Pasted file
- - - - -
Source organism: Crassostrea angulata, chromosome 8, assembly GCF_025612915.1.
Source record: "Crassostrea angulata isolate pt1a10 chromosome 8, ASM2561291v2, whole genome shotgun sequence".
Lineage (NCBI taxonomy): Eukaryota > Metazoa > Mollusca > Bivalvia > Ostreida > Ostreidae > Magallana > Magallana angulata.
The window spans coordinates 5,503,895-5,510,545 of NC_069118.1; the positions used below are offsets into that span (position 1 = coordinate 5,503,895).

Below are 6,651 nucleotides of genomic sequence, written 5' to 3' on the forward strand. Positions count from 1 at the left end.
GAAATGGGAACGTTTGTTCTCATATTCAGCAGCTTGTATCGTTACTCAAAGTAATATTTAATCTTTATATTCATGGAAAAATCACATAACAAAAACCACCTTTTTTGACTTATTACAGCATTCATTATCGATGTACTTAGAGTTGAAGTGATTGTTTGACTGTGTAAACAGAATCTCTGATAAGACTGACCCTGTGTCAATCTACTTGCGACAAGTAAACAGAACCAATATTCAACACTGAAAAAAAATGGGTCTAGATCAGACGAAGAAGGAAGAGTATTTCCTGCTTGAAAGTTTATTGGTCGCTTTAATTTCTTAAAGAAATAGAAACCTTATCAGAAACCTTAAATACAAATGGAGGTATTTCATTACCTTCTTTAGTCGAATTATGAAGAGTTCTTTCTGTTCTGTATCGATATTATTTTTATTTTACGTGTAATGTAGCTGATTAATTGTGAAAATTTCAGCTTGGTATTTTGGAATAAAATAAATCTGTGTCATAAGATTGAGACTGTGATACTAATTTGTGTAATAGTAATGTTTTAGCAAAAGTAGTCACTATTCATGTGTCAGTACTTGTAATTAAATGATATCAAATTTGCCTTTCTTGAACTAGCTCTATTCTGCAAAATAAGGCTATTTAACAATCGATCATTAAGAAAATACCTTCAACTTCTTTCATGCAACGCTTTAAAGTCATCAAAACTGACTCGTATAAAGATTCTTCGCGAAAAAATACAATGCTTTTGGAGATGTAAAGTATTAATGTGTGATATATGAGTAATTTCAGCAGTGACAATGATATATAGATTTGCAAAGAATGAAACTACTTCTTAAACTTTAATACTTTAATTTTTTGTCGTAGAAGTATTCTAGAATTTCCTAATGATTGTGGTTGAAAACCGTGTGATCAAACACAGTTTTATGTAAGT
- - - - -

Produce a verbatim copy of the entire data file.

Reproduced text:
Source organism: Crassostrea angulata, chromosome 8, assembly GCF_025612915.1.
Source record: "Crassostrea angulata isolate pt1a10 chromosome 8, ASM2561291v2, whole genome shotgun sequence".
Lineage (NCBI taxonomy): Eukaryota > Metazoa > Mollusca > Bivalvia > Ostreida > Ostreidae > Magallana > Magallana angulata.
The window spans coordinates 5,503,895-5,510,545 of NC_069118.1; the positions used below are offsets into that span (position 1 = coordinate 5,503,895).

Below are 6,651 nucleotides of genomic sequence, written 5' to 3' on the forward strand. Positions count from 1 at the left end.
GAAATGGGAACGTTTGTTCTCATATTCAGCAGCTTGTATCGTTACTCAAAGTAATATTTAATCTTTATATTCATGGAAAAATCACATAACAAAAACCACCTTTTTTGACTTATTACAGCATTCATTATCGATGTACTTAGAGTTGAAGTGATTGTTTGACTGTGTAAACAGAATCTCTGATAAGACTGACCCTGTGTCAATCTACTTGCGACAAGTAAACAGAACCAATATTCAACACTGAAAAAAAATGGGTCTAGATCAGACGAAGAAGGAAGAGTATTTCCTGCTTGAAAGTTTATTGGTCGCTTTAATTTCTTAAAGAAATAGAAACCTTATCAGAAACCTTAAATACAAATGGAGGTATTTCATTACCTTCTTTAGTCGAATTATGAAGAGTTCTTTCTGTTCTGTATCGATATTATTTTTATTTTACGTGTAATGTAGCTGATTAATTGTGAAAATTTCAGCTTGGTATTTTGGAATAAAATAAATCTGTGTCATAAGATTGAGACTGTGATACTAATTTGTGTAATAGTAATGTTTTAGCAAAAGTAGTCACTATTCATGTGTCAGTACTTGTAATTAAATGATATCAAATTTGCCTTTCTTGAACTAGCTCTATTCTGCAAAATAAGGCTATTTAACAATCGATCATTAAGAAAATACCTTCAACTTCTTTCATGCAACGCTTTAAAGTCATCAAAACTGACTCGTATAAAGATTCTTCGCGAAAAAATACAATGCTTTTGGAGATGTAAAGTATTAATGTGTGATATATGAGTAATTTCAGCAGTGACAATGATATATAGATTTGCAAAGAATGAAACTACTTCTTAAACTTTAATACTTTAATTTTTTGTCGTAGAAGTATTCTAGAATTTCCTAATGATTGTGGTTGAAAACCGTGTGATCAAACACAGTTTTATGTAAGT